Chairman Pakistan Peoples Party Bilawal Bhutto Zardari has approved the following office-bearers for PPP Women Wing Khyber-Pakhtunkhwa (KPK) with immediate effect.
They include:
Nighat Orakzai
2. Sr. Vice President
Nilofer Babar
3. General Secretary
Shazia Tehmas
4. Information Secretary
Mehar Sultana
Notification in this regard was issued from the Chairman’s Secretariat by his Political Secretary Jameel Soomro today.

Nawaz Sharif cannot deceive people of Pakistan: PPP

Reacting to press conference by the former Prime Minister Nawaz Sharif, the former Chairman Senate and Secretary General Pakistan Peoples Party Syed Nayyar Hussain Bukhari said that Nawaz Sharif cannot hoodwink the people of Pakistan because the people have seen the real face of the king of corruption.
Syed Nayyar Hussain Bukhari said that there are several cases of corruption in courts against Nawaz Sharif. Nawaz Sharif is the person who loved to victimize political opponents and has done so whenever he came to power. He is the person who persecuted Shaheed Mohtarma Benazir Bhutto and her husband Asif Al Zardari. He was caught on audio tape directing judges to give maximum punishment to Shaheed Mohtarma Benazir Bhutto and Asif Ali Zardari, Mr. Bukhari said.
SG PPP said that Nawaz Sharif appointed notorious junior officer Rana Maqbool as IG Sindh who illegally shifted Asif Ali Zardari from prison to CIA Center in Karachi where he was brutally tortured and his tongue was slashed.
Syed Nayyar Hussain Bukhari further said that Nawaz Sharif divided judiciary and then attacked Supreme Court. He is the person who approached Supreme Court against the then prime minister Syed Yousuf Raza Gilan. Nawaz Sharif is an expert conspirator who started his trait against his own Prime Minister Muhammad Khan Jonejo, Syed Nayyar Hussain Bukhari concluded.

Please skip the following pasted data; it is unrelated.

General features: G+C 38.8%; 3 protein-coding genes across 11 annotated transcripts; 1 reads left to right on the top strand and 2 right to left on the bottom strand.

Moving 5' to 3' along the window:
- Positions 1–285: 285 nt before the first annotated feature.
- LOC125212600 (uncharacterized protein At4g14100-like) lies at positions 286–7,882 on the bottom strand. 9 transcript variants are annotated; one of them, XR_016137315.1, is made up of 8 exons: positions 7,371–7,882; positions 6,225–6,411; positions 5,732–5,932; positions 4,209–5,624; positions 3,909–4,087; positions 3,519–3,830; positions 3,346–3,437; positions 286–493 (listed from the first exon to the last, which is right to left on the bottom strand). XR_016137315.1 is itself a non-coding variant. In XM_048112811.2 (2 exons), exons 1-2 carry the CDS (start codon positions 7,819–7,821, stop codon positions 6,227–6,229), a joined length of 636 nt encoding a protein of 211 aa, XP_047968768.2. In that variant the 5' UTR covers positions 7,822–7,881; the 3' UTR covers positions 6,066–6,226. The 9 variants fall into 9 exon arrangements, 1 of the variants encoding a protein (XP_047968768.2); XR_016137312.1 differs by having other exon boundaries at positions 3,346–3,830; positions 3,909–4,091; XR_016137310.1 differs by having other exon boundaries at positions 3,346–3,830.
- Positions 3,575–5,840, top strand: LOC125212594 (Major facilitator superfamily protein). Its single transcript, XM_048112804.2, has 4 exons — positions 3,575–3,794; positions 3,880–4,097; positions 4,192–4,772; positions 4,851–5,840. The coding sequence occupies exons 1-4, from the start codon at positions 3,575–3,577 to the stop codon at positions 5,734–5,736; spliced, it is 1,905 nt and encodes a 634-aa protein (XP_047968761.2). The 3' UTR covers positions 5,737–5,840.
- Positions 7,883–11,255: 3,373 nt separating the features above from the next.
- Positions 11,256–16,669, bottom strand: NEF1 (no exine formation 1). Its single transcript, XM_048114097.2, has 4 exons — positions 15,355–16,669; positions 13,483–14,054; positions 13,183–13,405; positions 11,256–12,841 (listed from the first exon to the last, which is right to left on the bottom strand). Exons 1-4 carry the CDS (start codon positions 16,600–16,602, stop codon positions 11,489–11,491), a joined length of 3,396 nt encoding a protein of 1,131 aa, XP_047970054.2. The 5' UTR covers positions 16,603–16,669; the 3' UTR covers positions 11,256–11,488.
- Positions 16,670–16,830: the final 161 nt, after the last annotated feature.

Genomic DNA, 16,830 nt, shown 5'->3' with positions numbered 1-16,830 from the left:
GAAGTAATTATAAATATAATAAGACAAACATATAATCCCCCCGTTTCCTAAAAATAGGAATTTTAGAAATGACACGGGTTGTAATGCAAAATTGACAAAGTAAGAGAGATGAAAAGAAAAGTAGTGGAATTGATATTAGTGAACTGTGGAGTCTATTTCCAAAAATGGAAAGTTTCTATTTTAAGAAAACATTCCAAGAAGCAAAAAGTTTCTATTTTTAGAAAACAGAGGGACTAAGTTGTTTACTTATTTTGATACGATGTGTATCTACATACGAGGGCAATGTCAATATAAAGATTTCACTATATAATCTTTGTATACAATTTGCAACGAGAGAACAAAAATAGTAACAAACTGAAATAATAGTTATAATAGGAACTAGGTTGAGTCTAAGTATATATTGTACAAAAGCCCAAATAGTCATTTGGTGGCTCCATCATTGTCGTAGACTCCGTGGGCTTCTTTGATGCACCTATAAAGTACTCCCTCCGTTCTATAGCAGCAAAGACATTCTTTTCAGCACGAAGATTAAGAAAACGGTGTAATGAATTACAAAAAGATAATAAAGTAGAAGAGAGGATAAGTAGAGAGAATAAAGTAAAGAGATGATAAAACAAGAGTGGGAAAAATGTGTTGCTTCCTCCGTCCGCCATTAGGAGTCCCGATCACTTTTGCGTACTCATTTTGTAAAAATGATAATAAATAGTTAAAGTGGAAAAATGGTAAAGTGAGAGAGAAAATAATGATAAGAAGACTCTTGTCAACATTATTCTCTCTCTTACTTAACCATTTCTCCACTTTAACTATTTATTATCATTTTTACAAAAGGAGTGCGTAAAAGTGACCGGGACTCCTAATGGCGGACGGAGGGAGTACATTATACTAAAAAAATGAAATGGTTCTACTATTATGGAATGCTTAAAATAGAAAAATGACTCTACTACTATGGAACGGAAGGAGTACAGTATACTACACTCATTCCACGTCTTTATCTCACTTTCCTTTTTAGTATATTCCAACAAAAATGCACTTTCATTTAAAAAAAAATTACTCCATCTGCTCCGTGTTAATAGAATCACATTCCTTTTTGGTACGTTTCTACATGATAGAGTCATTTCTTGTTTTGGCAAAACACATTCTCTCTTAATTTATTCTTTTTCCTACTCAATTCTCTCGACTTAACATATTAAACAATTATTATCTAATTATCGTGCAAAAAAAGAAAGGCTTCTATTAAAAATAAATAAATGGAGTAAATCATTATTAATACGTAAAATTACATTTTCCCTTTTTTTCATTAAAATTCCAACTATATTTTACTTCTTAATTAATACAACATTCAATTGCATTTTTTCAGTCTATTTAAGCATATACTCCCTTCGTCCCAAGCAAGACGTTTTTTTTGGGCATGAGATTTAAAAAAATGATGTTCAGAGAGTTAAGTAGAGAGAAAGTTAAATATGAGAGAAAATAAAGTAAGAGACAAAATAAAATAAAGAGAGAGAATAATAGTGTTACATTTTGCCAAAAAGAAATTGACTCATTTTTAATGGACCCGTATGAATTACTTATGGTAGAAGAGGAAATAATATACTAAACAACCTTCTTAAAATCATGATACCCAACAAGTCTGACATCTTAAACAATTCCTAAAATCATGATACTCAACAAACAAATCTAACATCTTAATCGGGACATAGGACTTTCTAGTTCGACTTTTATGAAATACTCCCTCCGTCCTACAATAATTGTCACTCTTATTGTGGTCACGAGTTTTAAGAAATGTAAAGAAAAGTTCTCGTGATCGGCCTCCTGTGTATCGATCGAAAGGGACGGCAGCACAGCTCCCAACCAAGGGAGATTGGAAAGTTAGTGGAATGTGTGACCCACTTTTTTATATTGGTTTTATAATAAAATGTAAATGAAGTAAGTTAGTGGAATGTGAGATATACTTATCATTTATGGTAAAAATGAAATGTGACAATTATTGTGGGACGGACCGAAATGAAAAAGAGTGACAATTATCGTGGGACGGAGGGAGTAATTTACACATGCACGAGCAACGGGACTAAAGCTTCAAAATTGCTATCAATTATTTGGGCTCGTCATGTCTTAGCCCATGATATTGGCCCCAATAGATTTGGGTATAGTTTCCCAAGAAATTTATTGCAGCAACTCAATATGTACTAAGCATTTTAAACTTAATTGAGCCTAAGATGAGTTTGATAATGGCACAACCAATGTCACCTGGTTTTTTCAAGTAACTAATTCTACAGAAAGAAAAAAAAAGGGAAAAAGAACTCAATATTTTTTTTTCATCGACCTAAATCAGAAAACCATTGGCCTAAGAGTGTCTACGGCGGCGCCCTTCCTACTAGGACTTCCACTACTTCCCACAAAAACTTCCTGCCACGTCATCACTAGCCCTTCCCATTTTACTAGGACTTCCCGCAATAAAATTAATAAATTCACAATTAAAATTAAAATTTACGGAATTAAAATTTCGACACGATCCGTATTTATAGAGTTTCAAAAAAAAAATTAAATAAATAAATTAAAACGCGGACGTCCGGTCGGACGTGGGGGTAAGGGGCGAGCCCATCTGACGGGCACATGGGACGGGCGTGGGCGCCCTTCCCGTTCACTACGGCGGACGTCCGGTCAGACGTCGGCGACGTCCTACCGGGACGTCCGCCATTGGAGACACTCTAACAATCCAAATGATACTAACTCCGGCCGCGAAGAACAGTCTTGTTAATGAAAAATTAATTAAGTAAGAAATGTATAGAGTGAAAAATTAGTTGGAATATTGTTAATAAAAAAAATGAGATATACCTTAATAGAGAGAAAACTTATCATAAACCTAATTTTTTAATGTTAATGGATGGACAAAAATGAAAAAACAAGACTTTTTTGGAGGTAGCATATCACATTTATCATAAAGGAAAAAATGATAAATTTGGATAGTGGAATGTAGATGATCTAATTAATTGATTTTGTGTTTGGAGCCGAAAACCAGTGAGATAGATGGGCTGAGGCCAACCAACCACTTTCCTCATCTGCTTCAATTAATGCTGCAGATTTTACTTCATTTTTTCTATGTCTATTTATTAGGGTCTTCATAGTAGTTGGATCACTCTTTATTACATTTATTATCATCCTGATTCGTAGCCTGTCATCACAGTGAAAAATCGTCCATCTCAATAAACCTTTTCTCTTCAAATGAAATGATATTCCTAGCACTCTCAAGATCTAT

Pakistan - Assemblies should complete their tenures: PPP

Secretary General Pakistan Peoples Party and former Chairman Senate Syed Nayyar Hussain Bukhari has said that PPP desires that assemblies should complete their terms. He said Prime Ministers can be changed in governments during a tenure.
Nayyar Hussain Bukhari said that PTI leader Imran Khan lacks political maturity. It is the prerogative of leader of the House to ask for dissolution of assembly and after the 18thamendment, every assembly is soverign entity and the chief ministers have the right to ask for dissolution of their respective assemblies if they feel the necessity for it.
Secretary General PPP said that democracy in the country is because of sacrifices of PPP leadership and workers. PTI and its leadership has no feeling for democracy and it was Opposition Leader in the National Assembly Syed Khurshid Ahmed Shah who brought back PTI members to the parliament. PTI members assembly only received their monthly wages and did nothing for the people of their constituency because Imran Khan kept them busy on container. Imran Khan also miserably failed to serve the people of his constituency, he concluded.